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20 September 2017

Celebrating National Punch a Nazi Day

A video has gone viral of a man in Neo-Nazi garb getting punched in Seattle. The individual is left crumbled up in pain on the sidewalk as the person who assaulted him is congratulated. The Independent is one of many on-line news outlets featuring the story, and here is a slightly more detailed story from Vice.

Many of my current and former college students have commented about the story both in social media and in person, mostly expressing their satisfaction, even leaning toward joy, over the outcome.

My Holocaust scholarship including my book, Freedom From Hatred, written with survivor Leslie Schwartz leads people to the assumption that I, too, am pleased with the outcome; they obviously never read our book or any of the hundreds of articles or news stories posted about Leslie Schwartz and have completely missed the thesis of our work together.

We strive to resolve conflict and to heal the destructive consequences of violence and hatred by non-violent means, which include, but are not limited to education, empowerment, and mutual truth-seeking while increasing humanism and democracy in all nations.

Despite their immense and incalculable losses during the Shoah, neither Leslie Schwartz nor his mentor, Max Mannheimer ever punched a Nazi.

Rather Mannheimer dedicated his entire life after the war to peace and education. He lectured to hundreds of thousands of German students dating back to the first days after the war right up until the present. His presentations never tainted with malice or hatred, only love for truth and hope that if people knew the truth, they might well strive to become better people and to make the world a better place. Mannheimer received countless awards and recognition all over the globe for his work. Leslie Schwartz began his work of educating German students by following the example of Mannheiner. Leslie wanted to share the feeling of doing good. Easing his suffering by helping others, yes, even the descendants of the people who murdered his entire family.

Schwartz also told me stories of prisoners once freed from Dachau murdering German civilians in fits of rage immediately following their liberation in May 1945. One of the people killed was the husband of a German farmer woman named Agnes Riesch.

Frau Riesch spent the war years bringing bread to fourteen year old Leslie Schwartz while he was imprisoned at Dachau. She also gave him money and food coupons to shop in a local bakery.

She called Leslie her son while her unconditional and perilously public displays of affection for Leslie often brought down the ire of SS Guards who once remarked to her, "If you keep this up, we'll put you in here."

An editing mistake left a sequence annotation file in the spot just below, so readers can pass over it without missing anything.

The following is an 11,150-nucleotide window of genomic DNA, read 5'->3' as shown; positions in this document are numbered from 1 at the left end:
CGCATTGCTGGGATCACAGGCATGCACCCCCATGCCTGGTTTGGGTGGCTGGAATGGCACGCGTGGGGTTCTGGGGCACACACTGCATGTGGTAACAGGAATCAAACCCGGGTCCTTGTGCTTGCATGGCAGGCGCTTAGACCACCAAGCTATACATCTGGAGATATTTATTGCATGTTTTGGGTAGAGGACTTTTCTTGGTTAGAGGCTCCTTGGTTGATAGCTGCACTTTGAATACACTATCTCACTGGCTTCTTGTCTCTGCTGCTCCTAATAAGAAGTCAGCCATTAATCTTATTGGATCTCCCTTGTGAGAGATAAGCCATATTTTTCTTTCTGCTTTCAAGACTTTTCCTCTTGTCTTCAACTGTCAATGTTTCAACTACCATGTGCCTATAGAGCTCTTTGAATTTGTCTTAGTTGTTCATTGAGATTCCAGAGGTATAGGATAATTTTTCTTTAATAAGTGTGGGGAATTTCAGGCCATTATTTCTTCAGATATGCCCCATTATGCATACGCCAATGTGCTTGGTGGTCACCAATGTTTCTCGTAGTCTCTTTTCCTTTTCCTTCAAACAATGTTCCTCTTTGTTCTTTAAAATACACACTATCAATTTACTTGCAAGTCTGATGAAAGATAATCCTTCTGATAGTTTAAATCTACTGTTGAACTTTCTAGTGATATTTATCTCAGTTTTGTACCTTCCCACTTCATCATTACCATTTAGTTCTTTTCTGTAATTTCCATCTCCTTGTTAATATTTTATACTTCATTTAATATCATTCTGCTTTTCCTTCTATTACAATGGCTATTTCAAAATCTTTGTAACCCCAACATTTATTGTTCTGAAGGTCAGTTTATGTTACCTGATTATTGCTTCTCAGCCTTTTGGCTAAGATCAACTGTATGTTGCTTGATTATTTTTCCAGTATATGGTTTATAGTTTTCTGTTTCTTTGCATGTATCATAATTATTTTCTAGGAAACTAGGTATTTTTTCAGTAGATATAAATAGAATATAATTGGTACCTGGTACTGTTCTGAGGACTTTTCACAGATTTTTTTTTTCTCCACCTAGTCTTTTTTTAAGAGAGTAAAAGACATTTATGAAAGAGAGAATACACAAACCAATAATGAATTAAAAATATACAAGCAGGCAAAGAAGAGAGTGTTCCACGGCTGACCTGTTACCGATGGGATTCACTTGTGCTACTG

She responded, "I don't care. I'm old."

Her biological son was a prisoner of war in the Soviet Union and never returned to Germany alive.

Leslie kept in touch with Frau Riesch for many decades. He even brought food to her from the Red Cross immediately after the war while Leslie was living in the Displaced Person's Camp nearby. Leslie finally visited Frau Riesch again in 1972, bringing her a loaf of bread and smile, pictured above.

There were also other German civilians who helped Leslie survive the camps. He carried their acts of kindness and compassion with him when he left Germany for America. Yet for sixty plus years he wasn't able to speak publicly about the camps until  he had a moment of epiphany and freedom experienced during a visit to Germany a few years ago; he had became obsessed with finding out the identity of yet another German farmer woman who took him and his friends into her kitchen one afternoon during their failed escape attempt near Poing in the final days of the war. Leslie never learned her name was Barbara Huber until recently, but her kindness haunted him each and every day. He needed the world to know what she had done, as simple an act as feeding a few starving emaciated prisoners milk and bread with butter.

Hate and violence are energies that achieve only what they achieve: to bring about more hate and more violence in endless cycles of suffering.

What shocks me so terribly is the flippant attitudes of younger students toward this violence. I don't know the person who was punched or the person who punched him, nor do I  know how their life experiences brought them to that particular and unique moment in time, Flannery O'Connor would call it "a peculiar crossroads where time and place and eternity somehow meet". I do know I see hate being held up an venerated by intellectually lazy, spiritually ungrounded, and terribly ignorant people who somehow think this is all just OK. People are angry about a lot of things--righteously angry--I get that, but this is not the way forward.

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